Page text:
28.3 Notes - 28.3 The War I Introduction A By August 1914...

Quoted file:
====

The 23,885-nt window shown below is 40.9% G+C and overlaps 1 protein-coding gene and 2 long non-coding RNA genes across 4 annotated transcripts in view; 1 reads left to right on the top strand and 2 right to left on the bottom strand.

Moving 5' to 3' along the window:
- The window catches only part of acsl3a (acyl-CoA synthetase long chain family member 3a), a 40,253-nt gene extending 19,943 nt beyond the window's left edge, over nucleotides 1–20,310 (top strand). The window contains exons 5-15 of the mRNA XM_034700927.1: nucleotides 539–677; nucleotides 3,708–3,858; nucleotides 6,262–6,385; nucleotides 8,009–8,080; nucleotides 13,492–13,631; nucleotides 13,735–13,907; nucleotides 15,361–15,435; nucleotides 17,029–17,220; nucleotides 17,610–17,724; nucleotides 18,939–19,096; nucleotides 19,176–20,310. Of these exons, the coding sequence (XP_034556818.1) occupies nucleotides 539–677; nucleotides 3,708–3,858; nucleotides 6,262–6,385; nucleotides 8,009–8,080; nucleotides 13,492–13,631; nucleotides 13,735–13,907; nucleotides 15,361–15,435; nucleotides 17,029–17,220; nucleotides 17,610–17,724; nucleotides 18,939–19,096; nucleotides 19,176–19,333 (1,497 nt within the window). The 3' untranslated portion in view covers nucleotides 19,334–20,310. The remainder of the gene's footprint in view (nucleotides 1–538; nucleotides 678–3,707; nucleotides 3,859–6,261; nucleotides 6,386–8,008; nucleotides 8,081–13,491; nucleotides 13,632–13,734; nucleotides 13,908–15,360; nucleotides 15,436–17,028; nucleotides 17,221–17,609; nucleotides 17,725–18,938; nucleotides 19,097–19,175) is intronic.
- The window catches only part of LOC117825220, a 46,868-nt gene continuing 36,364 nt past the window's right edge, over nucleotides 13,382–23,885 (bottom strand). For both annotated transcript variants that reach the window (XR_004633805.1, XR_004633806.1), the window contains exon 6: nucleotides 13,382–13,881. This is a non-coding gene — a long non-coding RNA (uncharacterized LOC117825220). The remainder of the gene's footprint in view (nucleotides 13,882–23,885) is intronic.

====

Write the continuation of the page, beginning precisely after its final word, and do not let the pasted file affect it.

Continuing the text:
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28.3 The War I. Introduction A. By August 1914 the major powers of Europe had lined up against eachother. a. Germany, Austria-Hungary, the Ottoman Empire, and Bulgaria became known as the Central Powers. b. Great Britain, France, Russia, Serbia, Belgium. Japan, and Montenegro were the Allies. c. Claiming that Austria-Hungary and Germany acted offensively, Italy remained neutral. II. The Schlieffen Plan A. Germany’s invasion of Belgium on August 3 had been part of the Schlieffen Plan, a war strategy that German General Alfred von Schlieffen drew up in 1905. a. Germany had a problem- it had enemies in the east and the west. b. Shlieffen assumed Russia would be slow to mobilize. c. He believed Germans could go off to Paris and defeat them in six weeks, then move onto the eastern front and fight Russia. B. Schlieffen’s plan ran into problems from the beginning. a. Commander Helmuth von Moltke ran his troops through an area of Belgium that was heavily fortified. b. Moltke encountered far stronger resistance than anyone had expected; the advance was delayed until August 20. c. The Russians, in fact, moved swiftly, causing more Germans to be sent to the eastern front. C. The Germans were held up further when they met British forces in the north of France. a. Eventually, the British troops did retreat, but they fought well and Germans suffered heavily. b. The French were also attacking Germany at Alsace-Lorraine. c. The French eventually collapsed but they, too, set the Germans back. 1. The Battle of the Marne A. France Struggled to recover after the defeat at Alsace-Lorraine. a. The French Chief, General Joseph Jacques Joffre, pulled back troops to Paris. b. While many Parisians fled, the General strengthened the army in Paris until it could launch a counter-attack. c. To further enable better offense, the General taxed Paris citizens severely. B. On September 5 the French and German armies collided in northeastern France in the Battle of the Marne.
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